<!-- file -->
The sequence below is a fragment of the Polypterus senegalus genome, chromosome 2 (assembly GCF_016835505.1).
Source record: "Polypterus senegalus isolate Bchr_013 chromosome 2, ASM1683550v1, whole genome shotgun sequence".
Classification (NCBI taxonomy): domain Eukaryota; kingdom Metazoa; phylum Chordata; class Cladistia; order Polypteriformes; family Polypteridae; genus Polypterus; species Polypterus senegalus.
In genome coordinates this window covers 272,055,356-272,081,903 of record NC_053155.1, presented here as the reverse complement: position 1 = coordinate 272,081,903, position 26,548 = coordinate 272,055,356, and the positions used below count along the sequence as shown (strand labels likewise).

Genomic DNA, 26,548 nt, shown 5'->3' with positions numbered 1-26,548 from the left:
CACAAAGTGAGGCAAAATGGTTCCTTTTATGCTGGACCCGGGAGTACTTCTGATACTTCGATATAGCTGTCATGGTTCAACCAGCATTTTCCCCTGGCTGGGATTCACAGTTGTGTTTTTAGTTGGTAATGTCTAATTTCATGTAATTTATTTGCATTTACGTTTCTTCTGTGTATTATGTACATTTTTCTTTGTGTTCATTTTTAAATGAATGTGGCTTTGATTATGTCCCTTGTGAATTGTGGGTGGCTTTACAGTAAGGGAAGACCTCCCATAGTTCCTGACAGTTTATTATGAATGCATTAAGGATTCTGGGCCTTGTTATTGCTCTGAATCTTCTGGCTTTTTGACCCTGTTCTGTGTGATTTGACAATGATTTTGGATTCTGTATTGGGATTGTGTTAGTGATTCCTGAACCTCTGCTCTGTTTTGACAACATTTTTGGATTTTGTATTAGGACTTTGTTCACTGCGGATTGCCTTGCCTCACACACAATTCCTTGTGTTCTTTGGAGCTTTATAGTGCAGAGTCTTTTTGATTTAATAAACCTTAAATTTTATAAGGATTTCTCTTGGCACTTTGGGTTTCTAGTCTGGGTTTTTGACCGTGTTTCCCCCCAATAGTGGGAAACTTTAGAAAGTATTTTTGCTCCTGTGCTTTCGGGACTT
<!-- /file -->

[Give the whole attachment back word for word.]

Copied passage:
The sequence below is a fragment of the Polypterus senegalus genome, chromosome 2 (assembly GCF_016835505.1).
Source record: "Polypterus senegalus isolate Bchr_013 chromosome 2, ASM1683550v1, whole genome shotgun sequence".
Classification (NCBI taxonomy): domain Eukaryota; kingdom Metazoa; phylum Chordata; class Cladistia; order Polypteriformes; family Polypteridae; genus Polypterus; species Polypterus senegalus.
In genome coordinates this window covers 272,055,356-272,081,903 of record NC_053155.1, presented here as the reverse complement: position 1 = coordinate 272,081,903, position 26,548 = coordinate 272,055,356, and the positions used below count along the sequence as shown (strand labels likewise).

Genomic DNA, 26,548 nt, shown 5'->3' with positions numbered 1-26,548 from the left:
CACAAAGTGAGGCAAAATGGTTCCTTTTATGCTGGACCCGGGAGTACTTCTGATACTTCGATATAGCTGTCATGGTTCAACCAGCATTTTCCCCTGGCTGGGATTCACAGTTGTGTTTTTAGTTGGTAATGTCTAATTTCATGTAATTTATTTGCATTTACGTTTCTTCTGTGTATTATGTACATTTTTCTTTGTGTTCATTTTTAAATGAATGTGGCTTTGATTATGTCCCTTGTGAATTGTGGGTGGCTTTACAGTAAGGGAAGACCTCCCATAGTTCCTGACAGTTTATTATGAATGCATTAAGGATTCTGGGCCTTGTTATTGCTCTGAATCTTCTGGCTTTTTGACCCTGTTCTGTGTGATTTGACAATGATTTTGGATTCTGTATTGGGATTGTGTTAGTGATTCCTGAACCTCTGCTCTGTTTTGACAACATTTTTGGATTTTGTATTAGGACTTTGTTCACTGCGGATTGCCTTGCCTCACACACAATTCCTTGTGTTCTTTGGAGCTTTATAGTGCAGAGTCTTTTTGATTTAATAAACCTTAAATTTTATAAGGATTTCTCTTGGCACTTTGGGTTTCTAGTCTGGGTTTTTGACCGTGTTTCCCCCCAATAGTGGGAAACTTTAGAAAGTATTTTTGCTCCTGTGCTTTCGGGACTT